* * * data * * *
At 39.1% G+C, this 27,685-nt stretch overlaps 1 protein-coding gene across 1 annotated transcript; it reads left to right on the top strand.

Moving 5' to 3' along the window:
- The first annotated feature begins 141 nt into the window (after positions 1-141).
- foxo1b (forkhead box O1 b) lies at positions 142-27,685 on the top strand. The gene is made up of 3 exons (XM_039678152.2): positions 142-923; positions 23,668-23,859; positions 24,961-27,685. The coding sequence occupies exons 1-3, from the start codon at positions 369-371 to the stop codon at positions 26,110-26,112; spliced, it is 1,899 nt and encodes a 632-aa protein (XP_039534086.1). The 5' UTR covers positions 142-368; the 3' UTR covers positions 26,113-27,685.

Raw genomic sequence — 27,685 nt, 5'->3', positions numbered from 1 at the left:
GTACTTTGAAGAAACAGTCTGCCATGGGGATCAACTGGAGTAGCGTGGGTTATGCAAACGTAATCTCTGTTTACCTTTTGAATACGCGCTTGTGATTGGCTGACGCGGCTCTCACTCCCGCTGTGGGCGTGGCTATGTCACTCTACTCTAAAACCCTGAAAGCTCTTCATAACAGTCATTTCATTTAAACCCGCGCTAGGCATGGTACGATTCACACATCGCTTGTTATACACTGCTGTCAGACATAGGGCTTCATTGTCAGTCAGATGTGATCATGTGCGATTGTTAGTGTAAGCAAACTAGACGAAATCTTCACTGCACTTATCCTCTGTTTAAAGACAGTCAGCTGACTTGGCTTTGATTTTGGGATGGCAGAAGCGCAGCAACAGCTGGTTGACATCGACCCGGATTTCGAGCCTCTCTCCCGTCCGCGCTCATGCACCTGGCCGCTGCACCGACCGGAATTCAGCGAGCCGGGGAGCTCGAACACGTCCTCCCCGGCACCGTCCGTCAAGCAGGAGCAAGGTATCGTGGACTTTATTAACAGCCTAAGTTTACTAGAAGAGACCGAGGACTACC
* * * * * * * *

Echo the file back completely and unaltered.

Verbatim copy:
At 39.1% G+C, this 27,685-nt stretch overlaps 1 protein-coding gene across 1 annotated transcript; it reads left to right on the top strand.

Moving 5' to 3' along the window:
- The first annotated feature begins 141 nt into the window (after positions 1-141).
- foxo1b (forkhead box O1 b) lies at positions 142-27,685 on the top strand. The gene is made up of 3 exons (XM_039678152.2): positions 142-923; positions 23,668-23,859; positions 24,961-27,685. The coding sequence occupies exons 1-3, from the start codon at positions 369-371 to the stop codon at positions 26,110-26,112; spliced, it is 1,899 nt and encodes a 632-aa protein (XP_039534086.1). The 5' UTR covers positions 142-368; the 3' UTR covers positions 26,113-27,685.

Raw genomic sequence — 27,685 nt, 5'->3', positions numbered from 1 at the left:
GTACTTTGAAGAAACAGTCTGCCATGGGGATCAACTGGAGTAGCGTGGGTTATGCAAACGTAATCTCTGTTTACCTTTTGAATACGCGCTTGTGATTGGCTGACGCGGCTCTCACTCCCGCTGTGGGCGTGGCTATGTCACTCTACTCTAAAACCCTGAAAGCTCTTCATAACAGTCATTTCATTTAAACCCGCGCTAGGCATGGTACGATTCACACATCGCTTGTTATACACTGCTGTCAGACATAGGGCTTCATTGTCAGTCAGATGTGATCATGTGCGATTGTTAGTGTAAGCAAACTAGACGAAATCTTCACTGCACTTATCCTCTGTTTAAAGACAGTCAGCTGACTTGGCTTTGATTTTGGGATGGCAGAAGCGCAGCAACAGCTGGTTGACATCGACCCGGATTTCGAGCCTCTCTCCCGTCCGCGCTCATGCACCTGGCCGCTGCACCGACCGGAATTCAGCGAGCCGGGGAGCTCGAACACGTCCTCCCCGGCACCGTCCGTCAAGCAGGAGCAAGGTATCGTGGACTTTATTAACAGCCTAAGTTTACTAGAAGAGACCGAGGACTACC